Third Place - Middle School

UN Sustainable Development Goals Addressed

  • Goal 1: No Poverty

  • Goal 3: Good Health & Wellbeing

  • Goal 6: Clean Water & Sanitation

2024 Youth Design Challenge

This design concept was developed by participants in the Institute’s Youth Design Challenge. The descriptions below are from the team’s competition entry materials.

School: Stratford Prepatory Blackford
Location: San Jose, CA, USA
Coach: Aarthi Janakiraman
Team Members: Vansh Gutgutia, Kavin Vittal, Ryan Reshadi

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Innovation Details

Poor sanitation has a staggering effect on human health and well-being around the world. To address this issue, team BioBlackford from San Jose, CA designed a low-cost self-cleaning panel, the Anisoptera Panel. The team took inspiration from the panel’s namesake, the Latin word for dragonfly, by mimicking the microscopic spikes on dragonfly wings, which kill bacteria and prevent infection. Another inspiration was the superhydrophobic surface of lotus leaves, which enables the leaves to repel water and debris. To connect their panel to existing walls, the team mimicked strategies of adhesion used by mussels. The team hopes that their innovation can reduce the amount of deaths from bacterial infection and the spread of disease in communities across the globe.

What is the problem your team solved for this challenge? What is the problem addressed? How is the problem connected to the selected SDG?

We tackled the lack of affordable sanitation solutions, creating a self-cleaning panel that eradicates pathogenic bacteria. Its low-cost production, using inexpensive materials, allows easy integration onto existing walls. Our product aligns with United Nations Sustainable Development Goal (SDG) 1.5, enhancing resilience for vulnerable populations. By preventing disease outbreaks, we address SDG 3.3 (eliminate epidemics). Additionally, our method solves SDG 6.2, providing accessible and cost-effective sanitation solutions.

How was your solution inspired by nature? What (at least two) organisms did you learn from? How effectively did you combine the biological strategies for the final design?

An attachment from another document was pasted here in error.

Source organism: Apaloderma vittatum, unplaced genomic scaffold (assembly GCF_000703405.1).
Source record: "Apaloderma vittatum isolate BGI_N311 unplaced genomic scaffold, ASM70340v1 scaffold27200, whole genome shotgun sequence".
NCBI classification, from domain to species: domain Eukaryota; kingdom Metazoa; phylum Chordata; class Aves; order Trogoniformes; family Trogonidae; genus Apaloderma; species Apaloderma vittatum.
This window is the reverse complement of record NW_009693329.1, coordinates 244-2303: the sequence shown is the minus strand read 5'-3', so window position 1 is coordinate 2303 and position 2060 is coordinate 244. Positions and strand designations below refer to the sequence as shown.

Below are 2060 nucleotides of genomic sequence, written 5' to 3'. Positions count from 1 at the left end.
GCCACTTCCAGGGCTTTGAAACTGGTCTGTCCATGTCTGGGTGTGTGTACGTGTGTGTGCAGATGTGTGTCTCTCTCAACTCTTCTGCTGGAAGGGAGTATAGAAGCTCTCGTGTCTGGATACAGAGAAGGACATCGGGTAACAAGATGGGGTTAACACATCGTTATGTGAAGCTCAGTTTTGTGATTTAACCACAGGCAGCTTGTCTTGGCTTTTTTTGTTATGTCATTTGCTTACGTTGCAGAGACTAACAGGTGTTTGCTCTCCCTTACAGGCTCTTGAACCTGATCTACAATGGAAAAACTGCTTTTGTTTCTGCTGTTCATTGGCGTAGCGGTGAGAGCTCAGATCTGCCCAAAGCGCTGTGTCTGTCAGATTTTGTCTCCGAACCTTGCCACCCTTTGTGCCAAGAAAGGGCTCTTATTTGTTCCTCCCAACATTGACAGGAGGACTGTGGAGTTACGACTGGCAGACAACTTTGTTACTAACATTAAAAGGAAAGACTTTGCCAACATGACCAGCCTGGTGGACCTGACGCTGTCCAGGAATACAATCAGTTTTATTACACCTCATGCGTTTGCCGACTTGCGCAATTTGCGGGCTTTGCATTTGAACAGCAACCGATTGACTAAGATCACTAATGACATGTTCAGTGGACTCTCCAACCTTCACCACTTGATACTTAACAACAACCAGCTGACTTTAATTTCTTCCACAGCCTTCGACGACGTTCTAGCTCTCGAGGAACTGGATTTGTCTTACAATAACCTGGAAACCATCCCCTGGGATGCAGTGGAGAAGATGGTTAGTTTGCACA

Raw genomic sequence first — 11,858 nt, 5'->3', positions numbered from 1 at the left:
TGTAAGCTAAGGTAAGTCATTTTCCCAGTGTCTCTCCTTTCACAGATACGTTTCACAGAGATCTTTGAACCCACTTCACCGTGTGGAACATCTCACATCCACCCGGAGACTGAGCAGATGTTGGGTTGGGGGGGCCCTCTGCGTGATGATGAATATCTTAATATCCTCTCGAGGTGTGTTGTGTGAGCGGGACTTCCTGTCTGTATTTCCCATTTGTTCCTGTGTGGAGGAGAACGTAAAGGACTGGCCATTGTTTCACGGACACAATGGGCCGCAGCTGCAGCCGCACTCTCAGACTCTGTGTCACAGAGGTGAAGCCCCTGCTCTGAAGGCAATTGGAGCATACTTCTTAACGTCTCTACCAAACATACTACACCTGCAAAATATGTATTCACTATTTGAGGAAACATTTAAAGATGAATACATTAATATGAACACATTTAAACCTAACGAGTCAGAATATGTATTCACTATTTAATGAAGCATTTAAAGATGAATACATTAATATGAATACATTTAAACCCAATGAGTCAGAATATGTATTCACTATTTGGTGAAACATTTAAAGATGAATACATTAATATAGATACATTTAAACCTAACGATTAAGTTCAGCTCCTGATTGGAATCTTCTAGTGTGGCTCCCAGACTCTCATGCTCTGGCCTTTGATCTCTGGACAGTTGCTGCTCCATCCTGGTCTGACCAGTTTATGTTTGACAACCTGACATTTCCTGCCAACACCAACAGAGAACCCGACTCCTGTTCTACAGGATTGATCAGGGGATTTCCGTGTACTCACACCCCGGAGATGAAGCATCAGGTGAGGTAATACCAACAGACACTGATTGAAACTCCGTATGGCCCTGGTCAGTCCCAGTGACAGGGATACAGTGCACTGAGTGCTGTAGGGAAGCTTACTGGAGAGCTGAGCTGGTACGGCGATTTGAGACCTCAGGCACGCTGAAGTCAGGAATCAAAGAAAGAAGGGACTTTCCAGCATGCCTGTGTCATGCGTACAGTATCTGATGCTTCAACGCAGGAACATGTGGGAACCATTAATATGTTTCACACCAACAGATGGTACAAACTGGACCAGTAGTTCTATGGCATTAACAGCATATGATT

Inspired by the lotus, dragonfly, and mussel, our panel features a lipid-polymer coating for superhydrophobicity, mimicking the lotus’s wax that repels water and contaminants. The coating’s nonpolar nature ensures zero adhesion with water, forming droplets that slide off and clean the surface. It also withstands harsh conditions. We use L-DOPA, like mussels, for solid adhesion and oxidation resistance. The dragonfly’s structural integrity and bactericidal spikes are replicated in our panel’s design, offering durability and microbial defense. These ideas were effectively combined into a durable, innovative, self-cleaning panel.

What does your design solution do? How does it solve or mitigate the problem you selected? How did what you learn inform your design?

Sanitation in developing nations faces challenges due to high costs. Walls can harbor bacteria, leading to deadly outbreaks in places without proper antibiotics. Our innovative panel, inspired by nature’s lotus leaf, dragonfly wings, and mussel adhesive, combats this. It is constructed with nonpolar molecules and repels water, while microscopic spikes destroy bacteria. The durable, overlapping plates are secured with a waterproof, L-DOPA-based adhesive. This design ensures pathogens and contaminants are efficiently repelled, minimizing infection risks. Implementing our solution could significantly reduce the 7.7 million annual deaths from bacterial infections, marking a breakthrough in public health and hygiene.